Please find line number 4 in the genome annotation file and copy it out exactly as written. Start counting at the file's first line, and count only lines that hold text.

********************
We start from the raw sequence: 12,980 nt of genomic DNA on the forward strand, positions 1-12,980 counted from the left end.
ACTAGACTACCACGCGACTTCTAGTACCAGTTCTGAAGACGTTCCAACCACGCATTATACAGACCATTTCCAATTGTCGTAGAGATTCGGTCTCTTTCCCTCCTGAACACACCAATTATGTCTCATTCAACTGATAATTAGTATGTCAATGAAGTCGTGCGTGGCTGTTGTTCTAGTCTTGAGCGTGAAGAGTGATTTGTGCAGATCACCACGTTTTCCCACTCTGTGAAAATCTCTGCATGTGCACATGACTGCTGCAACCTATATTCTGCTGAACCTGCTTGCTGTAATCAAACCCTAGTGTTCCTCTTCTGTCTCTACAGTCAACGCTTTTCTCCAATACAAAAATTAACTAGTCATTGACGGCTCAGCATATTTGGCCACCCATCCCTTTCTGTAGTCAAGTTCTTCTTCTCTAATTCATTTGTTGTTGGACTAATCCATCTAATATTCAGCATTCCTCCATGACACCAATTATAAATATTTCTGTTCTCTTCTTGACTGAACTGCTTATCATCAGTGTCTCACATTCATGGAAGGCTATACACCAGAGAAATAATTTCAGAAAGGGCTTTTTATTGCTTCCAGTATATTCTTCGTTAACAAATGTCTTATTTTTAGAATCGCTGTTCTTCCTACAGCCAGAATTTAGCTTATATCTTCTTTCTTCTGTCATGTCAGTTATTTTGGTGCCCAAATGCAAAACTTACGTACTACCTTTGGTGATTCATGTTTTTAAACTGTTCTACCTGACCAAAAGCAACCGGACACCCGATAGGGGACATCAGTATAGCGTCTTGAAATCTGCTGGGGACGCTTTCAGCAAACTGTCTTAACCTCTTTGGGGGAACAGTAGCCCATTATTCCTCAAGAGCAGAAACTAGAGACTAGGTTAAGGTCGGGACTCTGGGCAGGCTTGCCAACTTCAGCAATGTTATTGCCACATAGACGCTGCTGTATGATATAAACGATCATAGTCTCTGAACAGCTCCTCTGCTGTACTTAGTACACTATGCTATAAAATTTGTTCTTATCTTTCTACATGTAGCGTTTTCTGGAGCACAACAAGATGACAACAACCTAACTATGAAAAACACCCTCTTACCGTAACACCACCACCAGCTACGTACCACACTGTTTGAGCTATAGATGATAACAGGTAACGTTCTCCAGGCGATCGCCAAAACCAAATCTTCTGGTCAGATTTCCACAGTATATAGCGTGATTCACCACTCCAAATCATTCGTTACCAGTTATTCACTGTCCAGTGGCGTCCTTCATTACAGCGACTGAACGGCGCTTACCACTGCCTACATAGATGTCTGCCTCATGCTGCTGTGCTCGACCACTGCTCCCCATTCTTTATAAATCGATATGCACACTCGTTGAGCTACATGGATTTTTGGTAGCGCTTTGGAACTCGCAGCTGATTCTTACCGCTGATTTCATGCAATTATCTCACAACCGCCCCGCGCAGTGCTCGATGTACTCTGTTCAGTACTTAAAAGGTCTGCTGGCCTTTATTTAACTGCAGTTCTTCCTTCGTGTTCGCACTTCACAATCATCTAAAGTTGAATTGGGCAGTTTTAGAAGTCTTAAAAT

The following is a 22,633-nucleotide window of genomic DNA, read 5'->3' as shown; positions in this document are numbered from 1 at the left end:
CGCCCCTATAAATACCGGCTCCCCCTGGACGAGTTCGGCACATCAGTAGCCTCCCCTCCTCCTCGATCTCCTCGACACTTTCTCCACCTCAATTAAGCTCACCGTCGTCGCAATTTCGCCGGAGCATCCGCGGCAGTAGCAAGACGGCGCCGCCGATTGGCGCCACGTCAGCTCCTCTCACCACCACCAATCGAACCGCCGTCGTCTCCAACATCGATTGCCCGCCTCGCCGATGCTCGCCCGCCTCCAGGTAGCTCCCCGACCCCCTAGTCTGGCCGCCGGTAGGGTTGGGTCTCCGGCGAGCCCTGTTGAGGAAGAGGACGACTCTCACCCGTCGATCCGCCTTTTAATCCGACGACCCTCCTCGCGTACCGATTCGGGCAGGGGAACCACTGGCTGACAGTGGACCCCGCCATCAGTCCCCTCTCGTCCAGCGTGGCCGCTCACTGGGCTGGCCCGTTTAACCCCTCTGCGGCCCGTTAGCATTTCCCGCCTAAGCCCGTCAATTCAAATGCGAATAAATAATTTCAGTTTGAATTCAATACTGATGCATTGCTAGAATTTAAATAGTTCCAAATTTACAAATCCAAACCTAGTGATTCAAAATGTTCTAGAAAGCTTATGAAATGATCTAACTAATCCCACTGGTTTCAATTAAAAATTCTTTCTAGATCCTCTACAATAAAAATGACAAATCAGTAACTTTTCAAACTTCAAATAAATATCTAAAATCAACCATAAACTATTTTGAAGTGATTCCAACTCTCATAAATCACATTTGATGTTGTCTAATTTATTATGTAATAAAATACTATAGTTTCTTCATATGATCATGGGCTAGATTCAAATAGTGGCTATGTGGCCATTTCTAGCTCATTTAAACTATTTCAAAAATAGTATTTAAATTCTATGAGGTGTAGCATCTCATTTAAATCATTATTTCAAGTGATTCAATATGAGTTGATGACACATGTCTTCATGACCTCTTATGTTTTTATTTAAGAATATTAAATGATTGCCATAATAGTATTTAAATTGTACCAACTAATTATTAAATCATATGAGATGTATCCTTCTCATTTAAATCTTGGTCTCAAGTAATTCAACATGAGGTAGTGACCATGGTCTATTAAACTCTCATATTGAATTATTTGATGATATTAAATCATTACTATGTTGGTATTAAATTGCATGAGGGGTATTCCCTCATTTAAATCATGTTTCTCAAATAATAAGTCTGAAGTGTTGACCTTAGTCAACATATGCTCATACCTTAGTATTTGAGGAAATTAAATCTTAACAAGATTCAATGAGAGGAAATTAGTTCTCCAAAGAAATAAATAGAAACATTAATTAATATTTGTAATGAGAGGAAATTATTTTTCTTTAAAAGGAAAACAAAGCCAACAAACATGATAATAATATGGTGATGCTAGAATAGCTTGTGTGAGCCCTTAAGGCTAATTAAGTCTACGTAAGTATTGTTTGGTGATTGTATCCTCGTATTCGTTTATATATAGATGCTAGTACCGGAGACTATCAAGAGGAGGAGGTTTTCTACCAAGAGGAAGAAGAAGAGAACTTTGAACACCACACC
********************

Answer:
CGCCCCTATAAATACCGGCTCCCCCTGGACGAGTTCGGCACATCAGTAGCCTCCCCTCCTCCTCGATCTCCTCGACACTTTCTCCACCTCAATTAAGCTCACCGTCGTCGCAATTTCGCCGGAGCATCCGCGGCAGTAGCAAGACGGCGCCGCCGATTGGCGCCACGTCAGCTCCTCTCACCACCACCAATCGAACCGCCGTCGTCTCCAACATCGATTGCCCGCCTCGCCGATGCTCGCCCGCCTCCAGGTAGCTCCCCGACCCCCTAGTCTGGCCGCCGGTAGGGTTGGGTCTCCGGCGAGCCCTGTTGAGGAAGAGGACGACTCTCACCCGTCGATCCGCCTTTTAATCCGACGACCCTCCTCGCGTACCGATTCGGGCAGGGGAACCACTGGCTGACAGTGGACCCCGCCATCAGTCCCCTCTCGTCCAGCGTGGCCGCTCACTGGGCTGGCCCGTTTAACCCCTCTGCGGCCCGTTAGCATTTCCCGCCTAAGCCCGTCAATTCAAATGCGAATAAATAATTTCAGTTTGAATTCAATACTGATGCATTGCTAGAATTTAAATAGTTCCAAATTTACAAATCCAAACCTAGTGATTCAAAATGTTCTAGAAAGCTTATGAAATGATCTAACTAATCCCACTGGTTTCAATTAAAAATTCTTTCTAGATCCTCTACAATAAAAATGACAAATCAGTAACTTTTCAAACTTCAAATAAATATCTAAAATCAACCATAAACTATTTTGAAGTGATTCCAACTCTCATAAATCACATTTGATGTTGTCTAATTTATTATGTAATAAAATACTATAGTTTCTTCATATGATCATGGGCTAGATTCAAATAGTGGCTATGTGGCCATTTCTAGCTCATTTAAACTATTTCAAAAATAGTATTTAAATTCTATGAGGTGTAGCATCTCATTTAAATCATTATTTCAAGTGATTCAATATGAGTTGATGACACATGTCTTCATGACCTCTTATGTTTTTATTTAAGAATATTAAATGATTGCCATAATAGTATTTAAATTGTACCAACTAATTATTAAATCATATGAGATGTATCCTTCTCATTTAAATCTTGGTCTCAAGTAATTCAACATGAGGTAGTGACCATGGTCTATTAAACTCTCATATTGAATTATTTGATGATATTAAATCATTACTATGTTGGTATTAAATTGCATGAGGGGTATTCCCTCATTTAAATCATGTTTCTCAAATAATAAGTCTGAAGTGTTGACCTTAGTCAACATATGCTCATACCTTAGTATTTGAGGAAATTAAATCTTAACAAGATTCAATGAGAGGAAATTAGTTCTCCAAAGAAATAAATAGAAACATTAATTAATATTTGTAATGAGAGGAAATTATTTTTCTTTAAAAGGAAAACAAAGCCAACAAACATGATAATAATATGGTGATGCTAGAATAGCTTGTGTGAGCCCTTAAGGCTAATTAAGTCTACGTAAGTATTGTTTGGTGATTGTATCCTCGTATTCGTTTATATATAGATGCTAGTACCGGAGACTATCAAGAGGAGGAGGTTTTCTACCAAGAGGAAGAAGAAGAGAACTTTGAACACCACACC